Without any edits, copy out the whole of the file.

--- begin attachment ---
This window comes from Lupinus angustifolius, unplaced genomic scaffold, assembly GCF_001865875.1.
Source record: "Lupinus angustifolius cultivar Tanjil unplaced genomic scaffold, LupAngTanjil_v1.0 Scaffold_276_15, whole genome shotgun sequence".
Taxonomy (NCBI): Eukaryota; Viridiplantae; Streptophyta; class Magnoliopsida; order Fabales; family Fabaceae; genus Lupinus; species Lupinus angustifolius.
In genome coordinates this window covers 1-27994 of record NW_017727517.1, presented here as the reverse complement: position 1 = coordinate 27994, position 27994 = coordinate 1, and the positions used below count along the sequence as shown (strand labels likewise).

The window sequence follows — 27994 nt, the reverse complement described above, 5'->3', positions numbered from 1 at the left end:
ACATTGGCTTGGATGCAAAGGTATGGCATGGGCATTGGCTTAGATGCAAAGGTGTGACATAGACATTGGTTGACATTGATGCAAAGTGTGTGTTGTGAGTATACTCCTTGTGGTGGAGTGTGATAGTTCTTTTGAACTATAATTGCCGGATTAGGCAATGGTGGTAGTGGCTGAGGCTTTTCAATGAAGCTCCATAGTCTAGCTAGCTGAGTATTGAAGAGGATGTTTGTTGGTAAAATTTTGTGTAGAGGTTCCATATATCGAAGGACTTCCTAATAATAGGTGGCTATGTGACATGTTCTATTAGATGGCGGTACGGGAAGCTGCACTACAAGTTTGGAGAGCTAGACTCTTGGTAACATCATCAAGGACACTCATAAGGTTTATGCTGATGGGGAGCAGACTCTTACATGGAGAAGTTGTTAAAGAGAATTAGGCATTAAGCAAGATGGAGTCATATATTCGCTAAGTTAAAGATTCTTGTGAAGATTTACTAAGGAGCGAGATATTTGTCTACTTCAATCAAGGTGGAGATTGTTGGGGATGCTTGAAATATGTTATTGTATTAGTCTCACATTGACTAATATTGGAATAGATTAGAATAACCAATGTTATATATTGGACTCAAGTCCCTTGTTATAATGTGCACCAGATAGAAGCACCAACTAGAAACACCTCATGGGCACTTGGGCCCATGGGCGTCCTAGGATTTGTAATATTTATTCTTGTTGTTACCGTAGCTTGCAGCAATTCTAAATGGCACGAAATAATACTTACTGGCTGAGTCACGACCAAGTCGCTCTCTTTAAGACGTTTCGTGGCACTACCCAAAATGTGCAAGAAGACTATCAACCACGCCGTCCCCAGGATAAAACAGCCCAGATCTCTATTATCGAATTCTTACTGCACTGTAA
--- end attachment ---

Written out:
This window comes from Lupinus angustifolius, unplaced genomic scaffold, assembly GCF_001865875.1.
Source record: "Lupinus angustifolius cultivar Tanjil unplaced genomic scaffold, LupAngTanjil_v1.0 Scaffold_276_15, whole genome shotgun sequence".
Taxonomy (NCBI): Eukaryota; Viridiplantae; Streptophyta; class Magnoliopsida; order Fabales; family Fabaceae; genus Lupinus; species Lupinus angustifolius.
In genome coordinates this window covers 1-27994 of record NW_017727517.1, presented here as the reverse complement: position 1 = coordinate 27994, position 27994 = coordinate 1, and the positions used below count along the sequence as shown (strand labels likewise).

The window sequence follows — 27994 nt, the reverse complement described above, 5'->3', positions numbered from 1 at the left end:
ACATTGGCTTGGATGCAAAGGTATGGCATGGGCATTGGCTTAGATGCAAAGGTGTGACATAGACATTGGTTGACATTGATGCAAAGTGTGTGTTGTGAGTATACTCCTTGTGGTGGAGTGTGATAGTTCTTTTGAACTATAATTGCCGGATTAGGCAATGGTGGTAGTGGCTGAGGCTTTTCAATGAAGCTCCATAGTCTAGCTAGCTGAGTATTGAAGAGGATGTTTGTTGGTAAAATTTTGTGTAGAGGTTCCATATATCGAAGGACTTCCTAATAATAGGTGGCTATGTGACATGTTCTATTAGATGGCGGTACGGGAAGCTGCACTACAAGTTTGGAGAGCTAGACTCTTGGTAACATCATCAAGGACACTCATAAGGTTTATGCTGATGGGGAGCAGACTCTTACATGGAGAAGTTGTTAAAGAGAATTAGGCATTAAGCAAGATGGAGTCATATATTCGCTAAGTTAAAGATTCTTGTGAAGATTTACTAAGGAGCGAGATATTTGTCTACTTCAATCAAGGTGGAGATTGTTGGGGATGCTTGAAATATGTTATTGTATTAGTCTCACATTGACTAATATTGGAATAGATTAGAATAACCAATGTTATATATTGGACTCAAGTCCCTTGTTATAATGTGCACCAGATAGAAGCACCAACTAGAAACACCTCATGGGCACTTGGGCCCATGGGCGTCCTAGGATTTGTAATATTTATTCTTGTTGTTACCGTAGCTTGCAGCAATTCTAAATGGCACGAAATAATACTTACTGGCTGAGTCACGACCAAGTCGCTCTCTTTAAGACGTTTCGTGGCACTACCCAAAATGTGCAAGAAGACTATCAACCACGCCGTCCCCAGGATAAAACAGCCCAGATCTCTATTATCGAATTCTTACTGCACTGTAA